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Addresses on the Seven Churches: 2: Smyrna

By G.V. Wigram


      REVELATION 2: 8-11.

      THE peculiarity of the Church of Smyrna is that it preserved its character before God. There is something very blessed in the state indicated. The end signifies that they would be able to go through death for Christ's sake; and therefore the promise is that they should not be "hurt of the second death," but have "a crown of life." The character in which Christ comes to them is remarkably blessed. There is none so high as that of the "First and the Last," because it is that which is connected with the person of the Lord. His title of Alpha and Omega is connected with testimony, the expression of the Word which was "made flesh," etc. The "Beginning and the Ending;" is connected with His human character; but the "First and the Last" implies something before there was a beginning, and after there is an ending. Christ comes to this Church in this divine character, the "First and the Last," because the Church is looked at as divine. The heavenly character of the Church is another thing, contrasted with the earthly dealing with the Jews not brought out until Christ has taken His place at God's right hand. There is another thing also connected with this. The Church is more than heavenly, it is divine -- the mystery, His body -- and it shows forth thus what Christ has been. It is a brighter thing to be able to say, "I am a member of His body," than to say, "I am of the heavenlies." So here Christ as the "First and the Last" connects Himself with the Church as Son of God.

      The Church in the glory that is to come will have all the glories of Christ laid open to her. There will be no distinction between Christ and God,* for it is the "throne of God and the Lamb." All the glories, all the relations between them, will be open to the Church, for she is with Him there as His bride.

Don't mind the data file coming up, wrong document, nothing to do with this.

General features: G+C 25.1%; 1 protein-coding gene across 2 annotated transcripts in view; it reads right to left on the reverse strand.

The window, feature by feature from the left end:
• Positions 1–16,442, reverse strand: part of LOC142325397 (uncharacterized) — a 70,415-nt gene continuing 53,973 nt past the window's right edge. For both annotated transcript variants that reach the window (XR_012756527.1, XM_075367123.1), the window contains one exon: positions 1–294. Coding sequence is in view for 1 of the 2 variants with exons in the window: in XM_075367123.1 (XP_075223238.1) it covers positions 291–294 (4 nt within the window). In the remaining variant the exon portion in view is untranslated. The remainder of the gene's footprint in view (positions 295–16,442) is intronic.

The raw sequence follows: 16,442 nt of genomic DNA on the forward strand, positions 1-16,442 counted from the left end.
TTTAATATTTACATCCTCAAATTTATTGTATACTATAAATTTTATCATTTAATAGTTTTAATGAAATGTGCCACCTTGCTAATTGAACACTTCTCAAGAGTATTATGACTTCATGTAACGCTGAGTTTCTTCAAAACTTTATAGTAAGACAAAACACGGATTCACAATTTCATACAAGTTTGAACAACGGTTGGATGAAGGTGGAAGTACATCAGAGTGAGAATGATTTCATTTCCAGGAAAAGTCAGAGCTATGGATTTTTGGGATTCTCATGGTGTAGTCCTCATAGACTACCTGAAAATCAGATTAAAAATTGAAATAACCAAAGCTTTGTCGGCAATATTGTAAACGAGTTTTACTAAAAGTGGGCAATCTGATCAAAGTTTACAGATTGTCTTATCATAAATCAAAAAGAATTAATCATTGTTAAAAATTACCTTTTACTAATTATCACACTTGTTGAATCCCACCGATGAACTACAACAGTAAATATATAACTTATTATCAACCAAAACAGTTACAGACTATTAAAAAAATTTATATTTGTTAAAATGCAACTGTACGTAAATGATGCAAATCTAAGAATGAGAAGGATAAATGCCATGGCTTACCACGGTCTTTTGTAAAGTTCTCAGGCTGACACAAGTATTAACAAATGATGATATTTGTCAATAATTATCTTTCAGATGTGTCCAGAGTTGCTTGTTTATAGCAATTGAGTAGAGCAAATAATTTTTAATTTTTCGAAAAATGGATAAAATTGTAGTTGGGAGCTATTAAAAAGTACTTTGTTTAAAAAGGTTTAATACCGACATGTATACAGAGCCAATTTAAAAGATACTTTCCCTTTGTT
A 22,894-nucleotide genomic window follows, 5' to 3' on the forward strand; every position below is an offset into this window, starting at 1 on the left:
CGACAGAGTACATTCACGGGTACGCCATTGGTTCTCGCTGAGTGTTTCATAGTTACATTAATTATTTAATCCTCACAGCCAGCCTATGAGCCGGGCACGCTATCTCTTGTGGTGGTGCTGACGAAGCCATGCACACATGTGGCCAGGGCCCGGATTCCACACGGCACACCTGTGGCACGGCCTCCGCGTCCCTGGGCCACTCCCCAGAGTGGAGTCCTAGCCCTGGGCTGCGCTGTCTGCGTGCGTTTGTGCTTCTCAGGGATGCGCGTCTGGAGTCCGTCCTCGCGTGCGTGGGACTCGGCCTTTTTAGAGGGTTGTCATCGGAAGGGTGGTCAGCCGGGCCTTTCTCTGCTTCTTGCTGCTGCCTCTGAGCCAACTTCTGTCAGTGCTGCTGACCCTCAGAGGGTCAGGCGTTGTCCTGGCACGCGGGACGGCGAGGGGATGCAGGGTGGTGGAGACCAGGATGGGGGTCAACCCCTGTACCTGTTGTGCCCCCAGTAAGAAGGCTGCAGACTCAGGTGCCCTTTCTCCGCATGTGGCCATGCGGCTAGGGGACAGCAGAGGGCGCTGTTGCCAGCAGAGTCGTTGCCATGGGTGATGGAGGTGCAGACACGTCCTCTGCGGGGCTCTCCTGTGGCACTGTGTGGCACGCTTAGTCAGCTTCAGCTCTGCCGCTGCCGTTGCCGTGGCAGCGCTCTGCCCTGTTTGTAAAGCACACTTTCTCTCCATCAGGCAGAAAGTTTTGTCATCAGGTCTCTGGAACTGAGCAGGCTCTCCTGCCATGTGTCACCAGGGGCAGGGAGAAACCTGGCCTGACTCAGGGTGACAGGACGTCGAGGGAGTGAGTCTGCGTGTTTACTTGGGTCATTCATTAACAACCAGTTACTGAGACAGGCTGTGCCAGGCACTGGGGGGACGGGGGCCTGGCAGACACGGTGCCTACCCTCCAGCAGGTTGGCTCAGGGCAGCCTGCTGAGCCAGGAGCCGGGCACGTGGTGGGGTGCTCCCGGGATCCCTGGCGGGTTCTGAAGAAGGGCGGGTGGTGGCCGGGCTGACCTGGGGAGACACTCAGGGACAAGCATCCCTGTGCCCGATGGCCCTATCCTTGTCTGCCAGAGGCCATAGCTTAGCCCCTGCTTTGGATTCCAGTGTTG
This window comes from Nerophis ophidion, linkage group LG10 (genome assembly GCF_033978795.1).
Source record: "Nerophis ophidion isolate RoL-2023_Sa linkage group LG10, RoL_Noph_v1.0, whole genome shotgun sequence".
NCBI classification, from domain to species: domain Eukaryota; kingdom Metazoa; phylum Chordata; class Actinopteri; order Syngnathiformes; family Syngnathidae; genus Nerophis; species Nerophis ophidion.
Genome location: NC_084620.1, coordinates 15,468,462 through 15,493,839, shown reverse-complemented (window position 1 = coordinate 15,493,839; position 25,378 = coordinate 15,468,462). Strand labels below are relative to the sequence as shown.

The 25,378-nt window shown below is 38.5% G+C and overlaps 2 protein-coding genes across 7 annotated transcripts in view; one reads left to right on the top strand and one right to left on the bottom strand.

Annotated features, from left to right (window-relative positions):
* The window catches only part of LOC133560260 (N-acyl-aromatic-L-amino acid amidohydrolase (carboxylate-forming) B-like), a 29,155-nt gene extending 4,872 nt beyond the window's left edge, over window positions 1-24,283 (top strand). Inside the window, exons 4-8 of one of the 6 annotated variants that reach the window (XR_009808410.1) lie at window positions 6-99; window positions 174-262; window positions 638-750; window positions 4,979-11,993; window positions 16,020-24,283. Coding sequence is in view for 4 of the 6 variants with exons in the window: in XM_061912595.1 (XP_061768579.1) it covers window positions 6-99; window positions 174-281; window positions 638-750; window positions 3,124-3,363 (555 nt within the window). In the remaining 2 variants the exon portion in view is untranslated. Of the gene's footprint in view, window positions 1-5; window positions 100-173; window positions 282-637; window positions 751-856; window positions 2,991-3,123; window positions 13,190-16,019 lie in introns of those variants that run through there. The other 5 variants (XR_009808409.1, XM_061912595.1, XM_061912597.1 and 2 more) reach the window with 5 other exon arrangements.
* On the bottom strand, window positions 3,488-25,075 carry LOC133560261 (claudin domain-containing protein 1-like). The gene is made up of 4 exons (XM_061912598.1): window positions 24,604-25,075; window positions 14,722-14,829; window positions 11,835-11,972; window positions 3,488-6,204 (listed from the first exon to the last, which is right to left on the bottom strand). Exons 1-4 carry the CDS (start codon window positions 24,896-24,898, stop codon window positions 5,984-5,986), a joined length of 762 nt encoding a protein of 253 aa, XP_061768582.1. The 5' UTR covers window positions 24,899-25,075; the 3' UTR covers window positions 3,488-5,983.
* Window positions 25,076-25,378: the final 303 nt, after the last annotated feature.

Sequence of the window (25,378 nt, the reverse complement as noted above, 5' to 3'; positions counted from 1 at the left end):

*This statement is left, but it may be questioned if it is scripturally correct, -- ED.

      The earthly people who behold Jehovah in the temple will not know the Lord as Bridegroom in the heavens, which is a higher thing. The Smyrnian Church is recognized as in a position to see the blessedness of this, and thus the character in which Christ comes to them is perfectly moral and spiritual. They were brought into sorrow, humiliation, but they are in a state capable of having sympathy with the mind of Christ. Taste for truth depends upon the state of your own soul. There are some states in which the circumstances connected with Christ take most hold of the soul, and others in which the person of Christ has most attraction. The calibre of a person's soul may be, known by what he most delights in of Christ. The Laodicean state of the Church is met by the promise of sitting on Christ's throne to those who overcome. Christ speaks of Himself to John as the "First and the Last," who was dead but alive; so here to Smyrna. What was comfort to John would be comfort to them. There is an answer in the person of Christ to all the circumstances. There might be many an aching heart in Smyrna breaking about the state of things; but it would be great comfort to the saints to realize, whatever circumstances they are in, "Christ has passed through it all before." Look at Christ's humiliation! And Paul, in all his tribulations, could always say, "Christ went lower down than this, and He could always commit Himself to God as to a 'faithful Creator.'"

      There are other things in which Christ's sympathy was expressed in a different way. Christ never sinned, never had a fretful will, etc., but He tasted all the bitterness of its judgment when He bore our sins upon the cross. I must realize the cross to understand His sympathy in this. It was when He passed through death for it, and now He can say, "I am He which was dead but am alive." In coming to the church at Ephesus, the Lord was coveting fruit from them. It was a thing He desired to find. To Smyrna He says, "I know thy works;" and what follows? There was what God saw in them, and what Satan could see in them -- "tribulation, poverty (but thou art rich)." The saint is often most spiritual when in the most humbling circumstances, and the reverse. When David was on the top of the tree, his will was breaking out; never was he so near God as in his adversity. We ought to be able to pass through prosperity without loss, being instructed, like Paul, "to be full and to be empty, to abound, to suffer need." Paul goes right through to the end of his course, and the end was lost in brightness. We should look to be able to do so too; but generally it is easier to go through the afflictions, tribulations, etc., with the soul right with God, than through prosperity.